Several WordPress blogs and security professionals recommend WordPress administrators to change the WordPress login URL. There are also a good number of WordPress security plugins available that allow you to change the WordPress login URL automatically via a click of a button.
Does changing the WordPress Login URL (default being /wp-admin/ or wp-login.php) really improve the security of your WordPress blogs and websites? Or is this another WordPress security myth? This article looks into this recommended security solution to see if it really improves the security of your WordPress blogs and websites.
Why Change the WordPress Login URL?
The main reasons why WordPress administrators would want to change the URL of the WordPress login page are:
- Hide the fact that you are using WordPress
- If visitors know you are using WordPress, they can easily find out your Login page, thus making your site an easier target
- Protect your WordPress from brute force attacks
- Malicious hackers waste your WordPress resources and bandwidth when you use the default login URL because it is frequently attacked
- Protect WordPress from Zero Day Vulnerability Attacks
To be frank, all of the above are not security issues per se, or better do not pose any security risks on your WordPress as explained below.
Hide Your WordPress
In a previous blog post we have seen that by hiding WordPress will not improve the security of your WordPress site, or by hiding the fact that you are using WordPress does not make your WordPress site less of a target, or more secure. Malicious hackers use automated scanners to identify the target and do not specifically target your WordPress site, hence hiding the fact that you are using your WordPress website does not really help.
And even if your WordPress installation is targeted, there are many security tools available for free that attackers can use to identify the backend of your website.
Malicious Hackers Can Easily Find Your WordPress Login Page
If you use strong WordPress credentials, as in both username and password you should not worry about someone knowing where your WordPress login page is. For example, by renaming your WordPress default administrator you are already one step ahead of malicious hackers, because the automated tools that are typically used only try to brute force accounts with typical usernames such as admin, administrator, root etc. You should also use the Password Policies for WordPress plugin to enforce strong WordPress password policies.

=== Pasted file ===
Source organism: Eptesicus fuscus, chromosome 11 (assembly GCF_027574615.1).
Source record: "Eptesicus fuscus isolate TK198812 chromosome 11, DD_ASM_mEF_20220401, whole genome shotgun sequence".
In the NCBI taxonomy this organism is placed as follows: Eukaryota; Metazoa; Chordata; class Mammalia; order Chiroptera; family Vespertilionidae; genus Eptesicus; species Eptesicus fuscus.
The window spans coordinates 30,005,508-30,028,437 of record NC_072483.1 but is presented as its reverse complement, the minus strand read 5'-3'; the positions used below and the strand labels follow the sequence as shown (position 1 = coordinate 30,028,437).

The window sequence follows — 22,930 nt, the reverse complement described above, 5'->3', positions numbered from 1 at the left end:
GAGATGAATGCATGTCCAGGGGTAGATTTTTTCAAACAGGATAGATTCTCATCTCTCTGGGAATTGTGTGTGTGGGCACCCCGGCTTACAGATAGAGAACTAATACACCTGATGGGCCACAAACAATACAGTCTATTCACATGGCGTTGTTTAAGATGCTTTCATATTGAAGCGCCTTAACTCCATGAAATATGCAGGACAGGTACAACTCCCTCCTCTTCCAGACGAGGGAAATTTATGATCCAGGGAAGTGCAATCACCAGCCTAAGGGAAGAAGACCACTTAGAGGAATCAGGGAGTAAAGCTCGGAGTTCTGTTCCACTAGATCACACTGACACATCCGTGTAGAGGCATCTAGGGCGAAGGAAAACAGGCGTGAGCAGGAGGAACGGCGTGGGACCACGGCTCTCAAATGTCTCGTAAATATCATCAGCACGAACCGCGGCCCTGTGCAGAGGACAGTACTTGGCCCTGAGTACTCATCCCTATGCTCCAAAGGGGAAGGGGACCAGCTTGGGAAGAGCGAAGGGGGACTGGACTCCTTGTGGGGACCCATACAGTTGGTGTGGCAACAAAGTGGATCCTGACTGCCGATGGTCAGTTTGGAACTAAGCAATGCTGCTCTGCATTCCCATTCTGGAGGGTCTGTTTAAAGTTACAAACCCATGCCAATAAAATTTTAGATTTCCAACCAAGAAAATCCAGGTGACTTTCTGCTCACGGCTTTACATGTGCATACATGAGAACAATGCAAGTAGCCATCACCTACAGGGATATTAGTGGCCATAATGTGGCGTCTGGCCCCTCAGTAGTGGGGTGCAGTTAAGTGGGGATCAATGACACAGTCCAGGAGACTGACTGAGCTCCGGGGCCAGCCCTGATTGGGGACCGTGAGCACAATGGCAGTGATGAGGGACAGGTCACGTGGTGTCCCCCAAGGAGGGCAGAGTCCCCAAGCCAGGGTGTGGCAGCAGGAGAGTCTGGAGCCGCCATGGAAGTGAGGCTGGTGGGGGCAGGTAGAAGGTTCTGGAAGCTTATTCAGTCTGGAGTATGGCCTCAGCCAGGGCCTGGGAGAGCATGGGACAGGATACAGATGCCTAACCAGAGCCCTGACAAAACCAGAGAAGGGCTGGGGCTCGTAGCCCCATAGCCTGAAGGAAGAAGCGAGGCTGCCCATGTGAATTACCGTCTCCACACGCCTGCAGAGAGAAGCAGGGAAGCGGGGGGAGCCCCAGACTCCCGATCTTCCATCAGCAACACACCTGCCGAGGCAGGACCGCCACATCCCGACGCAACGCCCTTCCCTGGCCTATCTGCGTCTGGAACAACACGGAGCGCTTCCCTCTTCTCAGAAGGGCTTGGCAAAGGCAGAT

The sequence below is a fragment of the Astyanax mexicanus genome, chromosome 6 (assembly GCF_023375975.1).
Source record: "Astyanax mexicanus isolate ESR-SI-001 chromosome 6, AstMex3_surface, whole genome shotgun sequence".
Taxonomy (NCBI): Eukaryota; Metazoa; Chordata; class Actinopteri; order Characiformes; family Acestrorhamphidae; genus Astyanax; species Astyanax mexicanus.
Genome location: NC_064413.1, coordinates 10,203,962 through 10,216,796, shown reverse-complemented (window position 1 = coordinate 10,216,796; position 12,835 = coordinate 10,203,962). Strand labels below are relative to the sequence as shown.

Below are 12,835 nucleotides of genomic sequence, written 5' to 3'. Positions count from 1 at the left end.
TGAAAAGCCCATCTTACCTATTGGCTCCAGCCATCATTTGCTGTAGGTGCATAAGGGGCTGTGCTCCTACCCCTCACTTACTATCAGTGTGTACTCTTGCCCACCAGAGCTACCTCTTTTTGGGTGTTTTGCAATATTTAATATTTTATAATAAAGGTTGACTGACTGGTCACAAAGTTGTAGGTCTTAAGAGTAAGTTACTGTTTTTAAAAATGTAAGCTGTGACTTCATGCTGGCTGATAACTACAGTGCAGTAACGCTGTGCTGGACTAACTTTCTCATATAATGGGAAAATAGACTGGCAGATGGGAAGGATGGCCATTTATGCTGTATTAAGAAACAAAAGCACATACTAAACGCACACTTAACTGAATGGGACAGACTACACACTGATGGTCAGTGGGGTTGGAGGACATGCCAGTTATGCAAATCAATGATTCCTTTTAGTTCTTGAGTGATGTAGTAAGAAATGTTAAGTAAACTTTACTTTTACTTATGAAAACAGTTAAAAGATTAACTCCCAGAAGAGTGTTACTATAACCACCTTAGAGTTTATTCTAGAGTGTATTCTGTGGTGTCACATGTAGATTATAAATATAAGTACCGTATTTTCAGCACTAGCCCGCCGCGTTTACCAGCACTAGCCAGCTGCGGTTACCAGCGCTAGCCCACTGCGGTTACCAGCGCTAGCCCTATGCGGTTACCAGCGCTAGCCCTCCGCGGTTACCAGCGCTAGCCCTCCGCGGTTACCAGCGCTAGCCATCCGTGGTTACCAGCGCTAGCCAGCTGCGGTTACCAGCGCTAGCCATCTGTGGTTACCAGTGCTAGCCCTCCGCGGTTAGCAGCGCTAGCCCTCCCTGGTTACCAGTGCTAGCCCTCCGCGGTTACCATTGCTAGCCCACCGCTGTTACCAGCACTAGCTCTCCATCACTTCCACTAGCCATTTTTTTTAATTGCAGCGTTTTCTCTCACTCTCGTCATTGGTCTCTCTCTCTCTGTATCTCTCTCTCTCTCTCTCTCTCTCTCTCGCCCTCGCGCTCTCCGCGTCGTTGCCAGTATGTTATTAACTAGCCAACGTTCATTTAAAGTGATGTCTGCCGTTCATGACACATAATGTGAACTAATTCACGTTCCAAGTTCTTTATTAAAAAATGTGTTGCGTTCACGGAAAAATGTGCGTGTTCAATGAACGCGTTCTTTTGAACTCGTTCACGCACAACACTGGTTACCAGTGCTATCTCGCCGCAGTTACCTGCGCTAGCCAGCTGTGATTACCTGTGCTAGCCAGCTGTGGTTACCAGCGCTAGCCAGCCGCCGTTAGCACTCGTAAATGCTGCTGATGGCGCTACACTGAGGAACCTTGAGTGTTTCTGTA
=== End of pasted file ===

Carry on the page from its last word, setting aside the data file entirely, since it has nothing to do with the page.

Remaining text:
Also automated tools that enumerate WordPress usernames use low ranges by default, hence by changing the WordPress Administrator account ID the chances of someone guessing your WordPress administrator username are quite remote, or the attack will take quite long hence giving you and the provider enough time to identify the attack.
Protect WordPress from Brute Force Attacks
There are just a few things you can do to protect your WordPress from brute force attacks and they are quite simple and straight forward. The most easy and effective solution is to implement another layer of authentication (HTTP Authentication) to access the WordPress login page.
Malicious Hackers will Waste Server Resources Attacking the WordPress Login Page
Since the WordPress login page URL is known malicious hackers will waste a lot of your bandwidth and server resources launching brute force attacks, even if you changed the default admin username and your login page is running on HTTPS. But similar to the suggestion above, you can simply add a second level of authentication by modifying the htaccess files or via the CPanel.
Protect WordPress from Zero Day Vulnerability Attacks
Although vulnerabilities in WordPress core code are quite rare, there are still the chances of someone discovering a zero day vulnerability that bypasses the WordPress login page. In this case similar to the above cases, enable HTTP authentication.
Should You Move the WordPress Login Page to a Different URL?
If you can you should. Why not? As such it is only security through obscurity, however the more security precautions you take on your WordPress site the merrier. Still don’t let such a solution give you a false sense of security; even though you changed the login page it does not mean you can use weak credentials, or there is no need for HTTP authentication, or WordPress SSL.
Malicious hacker will continue using automated tools such as fuzzers to guess the new WordPress login page URL. Hence why it is of utmost importance to also keep an activity log of all the changes that happen on your WordPress site.